B. then gives a helpful overview of the theological topics that Gerasimus discusses (chapter 2) and analyses the analogies used in the treaty (chapter 3). The arguments employed by Gerasimus are »standard topics« (141) in the apologetic tradition of Islam and Christianity, such as ›the true religion‹, ›the presence and nature of God‹, etc., while the parables »are inspired by the Bible, the Church Fathers and Arab Christian theologians« (28). The following chapter (chapter 4) is rather descriptive and aims at placing the content into its historical and intellectual context. The crucial function of the Apology, according to B., was to be a kind of hodēgos (guideline) »for his Christian readers to gain the upper hand in any potential debate« (41) with Muslims. Gerasimus’ treaty therefore forms part of the long tradition of this genre, which was prevalent not only in Muslim-Christian debates, but also within earlier inner-Christian controversies, e. g., the famous Viae dux of Anastasius Sinaites.
The major achievement of the volume is the edition of the Arabic text (67–102) and its English translation (103–140). B. organizes and systematically numbers the entire text, thus providing a sound basis for future research, including an Arabic »Index of the Most Important Words in Arabic« (148–160). Through his laudable efforts, B. has made this witness of Christian-Muslim relation accessible to a broader range of readers.
However, in the discursive part of the book (especially chapter 2–4), in addition to the informative overview provided therein, it would have been valuable for B. to draw the relation of Gerasimus’ text with other sources from the Muslim-Christian dialogue, to which he continuously refers, in greater detail. For example, throughout the book it does not really become clear which sources are meant when B. refers to the »Arab Christian theologians and […] the Greek Church Fathers« (17), the »(Christian-)Arab theologians«, »Christian (Arab) apologists«, »(Eastern) (Church) Fathers« or »Eastern Christian writers« (12.23.25. 27.37.39 f.49 f.62.141, etc.). When dealing with the »three kinds of law earthly, Divine and Satanic« (13), B. states that »Gerasimus […] adapts these [categories (note by the rev.)] from the well known apology of al-Kindī [n. 21: Cf. Bot-tini 1998; al-Ḫūrī 2004, 126–127.]« (13; the exact reference in »Bot-tini 1998« is p. 151–152, cap. VI,1, not indicated in B., n. 21). One may add that the concept of tripartition between the human, the divine and the diabolical origins of every act and speech is also found in sources from the 9th century other than (Pseudo) al-Kindī, such as Nicetas of Byzantium’s very influential apologetic-polemical work Refutation of the Qur’ān (Vat. gr. 681; ed. K. Förstel 2000, p. 44/45, lin. 72–73: »Τριχῇ οὖν διακεκριμένου πρακτέου παντὸς καὶ λόγου, εἴς τε θεῖα καὶ ἀνθρώπινα καὶ δαιμονιώδη«).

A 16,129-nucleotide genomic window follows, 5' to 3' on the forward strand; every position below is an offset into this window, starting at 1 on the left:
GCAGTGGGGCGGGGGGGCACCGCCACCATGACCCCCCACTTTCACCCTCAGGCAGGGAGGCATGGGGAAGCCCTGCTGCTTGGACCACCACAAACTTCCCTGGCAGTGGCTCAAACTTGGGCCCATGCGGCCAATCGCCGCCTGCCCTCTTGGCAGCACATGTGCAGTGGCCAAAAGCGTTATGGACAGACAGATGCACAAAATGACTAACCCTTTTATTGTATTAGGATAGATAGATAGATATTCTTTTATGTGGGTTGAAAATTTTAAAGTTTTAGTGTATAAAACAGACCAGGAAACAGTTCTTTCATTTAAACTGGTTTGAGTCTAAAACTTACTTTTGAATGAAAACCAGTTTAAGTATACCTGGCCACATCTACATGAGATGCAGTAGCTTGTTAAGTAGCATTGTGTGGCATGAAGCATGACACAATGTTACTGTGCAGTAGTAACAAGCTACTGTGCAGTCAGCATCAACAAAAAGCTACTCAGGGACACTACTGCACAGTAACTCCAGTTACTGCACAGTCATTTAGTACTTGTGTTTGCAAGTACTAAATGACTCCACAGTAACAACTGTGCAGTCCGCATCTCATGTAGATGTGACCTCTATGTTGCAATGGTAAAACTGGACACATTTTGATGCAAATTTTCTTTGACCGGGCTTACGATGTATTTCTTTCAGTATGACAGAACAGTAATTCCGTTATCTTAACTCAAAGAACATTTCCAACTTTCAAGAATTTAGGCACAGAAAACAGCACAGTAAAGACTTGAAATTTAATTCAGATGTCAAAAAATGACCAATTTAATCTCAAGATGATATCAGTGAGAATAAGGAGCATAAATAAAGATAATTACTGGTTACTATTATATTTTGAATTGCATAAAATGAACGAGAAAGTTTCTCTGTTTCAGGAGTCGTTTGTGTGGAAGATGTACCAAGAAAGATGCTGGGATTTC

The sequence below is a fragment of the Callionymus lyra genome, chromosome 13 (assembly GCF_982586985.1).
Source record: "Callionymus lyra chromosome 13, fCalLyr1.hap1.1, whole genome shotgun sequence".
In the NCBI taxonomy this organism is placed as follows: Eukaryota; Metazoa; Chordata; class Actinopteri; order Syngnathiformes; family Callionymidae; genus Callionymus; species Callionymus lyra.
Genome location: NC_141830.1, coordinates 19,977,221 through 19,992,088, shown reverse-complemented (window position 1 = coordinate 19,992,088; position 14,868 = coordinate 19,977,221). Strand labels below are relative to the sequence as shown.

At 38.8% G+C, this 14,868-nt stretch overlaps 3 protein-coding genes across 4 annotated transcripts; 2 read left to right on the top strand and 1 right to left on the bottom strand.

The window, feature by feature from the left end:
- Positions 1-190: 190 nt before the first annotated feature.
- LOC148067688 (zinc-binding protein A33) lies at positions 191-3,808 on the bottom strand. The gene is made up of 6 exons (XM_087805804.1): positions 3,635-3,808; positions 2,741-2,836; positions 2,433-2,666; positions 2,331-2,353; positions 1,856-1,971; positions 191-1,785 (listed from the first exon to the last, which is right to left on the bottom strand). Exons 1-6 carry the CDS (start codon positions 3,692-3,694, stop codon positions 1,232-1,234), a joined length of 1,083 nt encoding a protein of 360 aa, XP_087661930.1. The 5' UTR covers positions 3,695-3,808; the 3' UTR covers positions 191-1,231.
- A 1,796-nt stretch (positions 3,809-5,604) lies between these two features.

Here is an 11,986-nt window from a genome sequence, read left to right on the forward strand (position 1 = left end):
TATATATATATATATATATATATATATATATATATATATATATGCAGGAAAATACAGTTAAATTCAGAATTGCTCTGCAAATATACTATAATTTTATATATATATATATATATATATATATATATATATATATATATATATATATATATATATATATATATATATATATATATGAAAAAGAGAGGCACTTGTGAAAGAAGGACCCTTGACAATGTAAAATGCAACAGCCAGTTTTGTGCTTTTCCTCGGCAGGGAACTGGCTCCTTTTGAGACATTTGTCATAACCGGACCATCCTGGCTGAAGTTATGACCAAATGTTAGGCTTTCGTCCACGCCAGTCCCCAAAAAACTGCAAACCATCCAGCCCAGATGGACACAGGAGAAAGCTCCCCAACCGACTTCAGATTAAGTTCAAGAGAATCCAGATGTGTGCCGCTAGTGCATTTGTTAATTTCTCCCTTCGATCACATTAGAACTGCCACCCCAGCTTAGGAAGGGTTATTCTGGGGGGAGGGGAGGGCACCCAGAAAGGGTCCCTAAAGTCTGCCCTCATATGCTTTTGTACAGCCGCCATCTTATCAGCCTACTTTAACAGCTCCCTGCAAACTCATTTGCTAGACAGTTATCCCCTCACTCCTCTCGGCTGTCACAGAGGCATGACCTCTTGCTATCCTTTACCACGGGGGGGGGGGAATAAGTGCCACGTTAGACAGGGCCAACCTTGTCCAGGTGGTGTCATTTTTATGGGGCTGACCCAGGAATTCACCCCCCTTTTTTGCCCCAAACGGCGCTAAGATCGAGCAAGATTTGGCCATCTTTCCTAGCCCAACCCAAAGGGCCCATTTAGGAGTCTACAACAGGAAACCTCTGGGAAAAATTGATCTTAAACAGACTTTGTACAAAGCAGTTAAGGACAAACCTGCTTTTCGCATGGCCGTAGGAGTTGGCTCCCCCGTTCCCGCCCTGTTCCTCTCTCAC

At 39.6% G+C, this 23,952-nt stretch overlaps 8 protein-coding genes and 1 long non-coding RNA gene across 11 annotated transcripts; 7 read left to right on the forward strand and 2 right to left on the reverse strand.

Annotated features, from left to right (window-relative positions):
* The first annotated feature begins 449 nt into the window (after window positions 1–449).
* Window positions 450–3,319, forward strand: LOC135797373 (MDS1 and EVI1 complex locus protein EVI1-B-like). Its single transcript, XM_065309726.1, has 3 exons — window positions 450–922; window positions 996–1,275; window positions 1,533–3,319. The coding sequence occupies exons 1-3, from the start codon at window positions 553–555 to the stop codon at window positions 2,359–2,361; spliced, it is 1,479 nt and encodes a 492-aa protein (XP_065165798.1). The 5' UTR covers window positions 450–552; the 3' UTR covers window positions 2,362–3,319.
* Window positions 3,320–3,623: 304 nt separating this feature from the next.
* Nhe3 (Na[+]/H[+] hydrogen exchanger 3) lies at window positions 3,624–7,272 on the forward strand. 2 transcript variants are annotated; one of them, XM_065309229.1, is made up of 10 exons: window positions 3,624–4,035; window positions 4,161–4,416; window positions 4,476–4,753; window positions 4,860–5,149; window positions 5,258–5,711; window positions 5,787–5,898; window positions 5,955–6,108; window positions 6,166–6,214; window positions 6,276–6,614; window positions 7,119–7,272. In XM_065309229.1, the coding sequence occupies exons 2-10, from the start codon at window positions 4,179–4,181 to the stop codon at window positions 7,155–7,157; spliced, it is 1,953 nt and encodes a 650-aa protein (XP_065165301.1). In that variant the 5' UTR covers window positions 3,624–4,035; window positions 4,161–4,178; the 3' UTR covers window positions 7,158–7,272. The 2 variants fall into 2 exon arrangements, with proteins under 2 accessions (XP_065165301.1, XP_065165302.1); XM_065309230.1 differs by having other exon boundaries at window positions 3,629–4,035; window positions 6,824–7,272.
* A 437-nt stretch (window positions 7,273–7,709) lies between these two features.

Despite B.’s very meritorious work, there are some irritating issues in this volume: some titles given in the footnotes are not mentioned in the bibliography (n. 112: »Baher 2004«, Behr?), while certain authors are apparently referred to by their first name (n. 33: »John 1974«, rather: »Ferguson, John. 1974«, cf. bibliography, p. 163; n. 112 & n. 115: »Andrew 2002«, rather »Louth, Andrew. 2002«, cf. bibliography, p. 164; n. 113: »John 2004«, rather »Behr, John. 2004«, cf. bibliography, p. 162); I could not find any discussion about »the theological discourses of the Cappadocian Fathers and John of Damascus [n. 112: Cf. Andrew 2002, 18–19; and Baher 2004.] on the Son and His divine birth [n. 113: John 2004, 334.]« (53) on the page indicated in n. 113 (John Ferguson, p. 334); additionally, B. quotes Wikipedia when discussing the Roman emperor Titus (n. 482), despite later of-fering a scientific bibliography about the same topic (n. 549). In addition, the switch between the different chapters would have been made easier for the reader, if B. had chosen the same titles for the six objections found in the analysis (chapter 4) also for those in the translation chapter itself (103–140), e. g.: »1st Objection: Christianity Is Not the True Religion« (42) – »The First Objection: Regarding the spread of the Christian faith throughout the world« (103). A more meticulous proofreading may have also helped to avoid a few typographical errors (double/erroneous blank space, p. 14, 6–7 passim; Arabic transcription, p. 8 passim; the book’s formatting in general; etc.).
B.’s monograph contributes to important research on the Oriens Christianus. The core of this publication is the edition and the English translation of Gerasimus’ text. Beyond this, it is rather descriptive without any originality in discussing and analyzing the text. The research field of the Oriens Christianus has unfortunately acquired a bitter connotation following the recent violent cultural-political changes in the cradle of Christianity. B. reflects on this tone in parenthetical remarks at the beginning and the end of his work (1; 146–147), and understands his work as a »Contemporary Contribution to the Interfaith Dialogue« (146). In this sense, his book represents a welcome contribution to the facilitation of our knowledge of the textual sources, that will further aid in our understanding of the historical roots behind the ongoing interreligious dialogue between Muslims and Christians.